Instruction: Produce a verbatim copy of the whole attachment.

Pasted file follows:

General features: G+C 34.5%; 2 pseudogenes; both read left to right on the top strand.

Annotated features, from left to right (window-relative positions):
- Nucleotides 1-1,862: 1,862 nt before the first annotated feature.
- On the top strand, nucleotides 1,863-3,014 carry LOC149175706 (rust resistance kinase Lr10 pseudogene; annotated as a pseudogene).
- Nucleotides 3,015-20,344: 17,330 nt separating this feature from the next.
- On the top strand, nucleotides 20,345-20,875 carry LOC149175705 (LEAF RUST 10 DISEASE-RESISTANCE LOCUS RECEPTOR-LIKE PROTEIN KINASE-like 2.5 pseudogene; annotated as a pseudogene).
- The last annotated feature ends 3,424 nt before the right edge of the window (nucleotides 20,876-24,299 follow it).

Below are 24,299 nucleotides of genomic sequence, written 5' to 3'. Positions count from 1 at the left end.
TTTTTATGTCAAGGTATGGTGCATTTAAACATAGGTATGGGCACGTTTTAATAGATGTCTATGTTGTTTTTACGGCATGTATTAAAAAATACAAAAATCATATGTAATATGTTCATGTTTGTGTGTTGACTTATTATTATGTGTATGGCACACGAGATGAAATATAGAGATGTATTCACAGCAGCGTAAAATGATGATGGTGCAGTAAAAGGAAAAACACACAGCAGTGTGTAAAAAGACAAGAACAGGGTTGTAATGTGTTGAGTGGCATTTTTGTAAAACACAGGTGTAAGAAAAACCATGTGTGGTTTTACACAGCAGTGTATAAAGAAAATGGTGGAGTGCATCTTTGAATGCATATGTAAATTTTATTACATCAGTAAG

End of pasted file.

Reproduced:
General features: G+C 34.5%; 2 pseudogenes; both read left to right on the top strand.

Annotated features, from left to right (window-relative positions):
- Nucleotides 1-1,862: 1,862 nt before the first annotated feature.
- On the top strand, nucleotides 1,863-3,014 carry LOC149175706 (rust resistance kinase Lr10 pseudogene; annotated as a pseudogene).
- Nucleotides 3,015-20,344: 17,330 nt separating this feature from the next.
- On the top strand, nucleotides 20,345-20,875 carry LOC149175705 (LEAF RUST 10 DISEASE-RESISTANCE LOCUS RECEPTOR-LIKE PROTEIN KINASE-like 2.5 pseudogene; annotated as a pseudogene).
- The last annotated feature ends 3,424 nt before the right edge of the window (nucleotides 20,876-24,299 follow it).

Below are 24,299 nucleotides of genomic sequence, written 5' to 3'. Positions count from 1 at the left end.
TTTTTATGTCAAGGTATGGTGCATTTAAACATAGGTATGGGCACGTTTTAATAGATGTCTATGTTGTTTTTACGGCATGTATTAAAAAATACAAAAATCATATGTAATATGTTCATGTTTGTGTGTTGACTTATTATTATGTGTATGGCACACGAGATGAAATATAGAGATGTATTCACAGCAGCGTAAAATGATGATGGTGCAGTAAAAGGAAAAACACACAGCAGTGTGTAAAAAGACAAGAACAGGGTTGTAATGTGTTGAGTGGCATTTTTGTAAAACACAGGTGTAAGAAAAACCATGTGTGGTTTTACACAGCAGTGTATAAAGAAAATGGTGGAGTGCATCTTTGAATGCATATGTAAATTTTATTACATCAGTAAG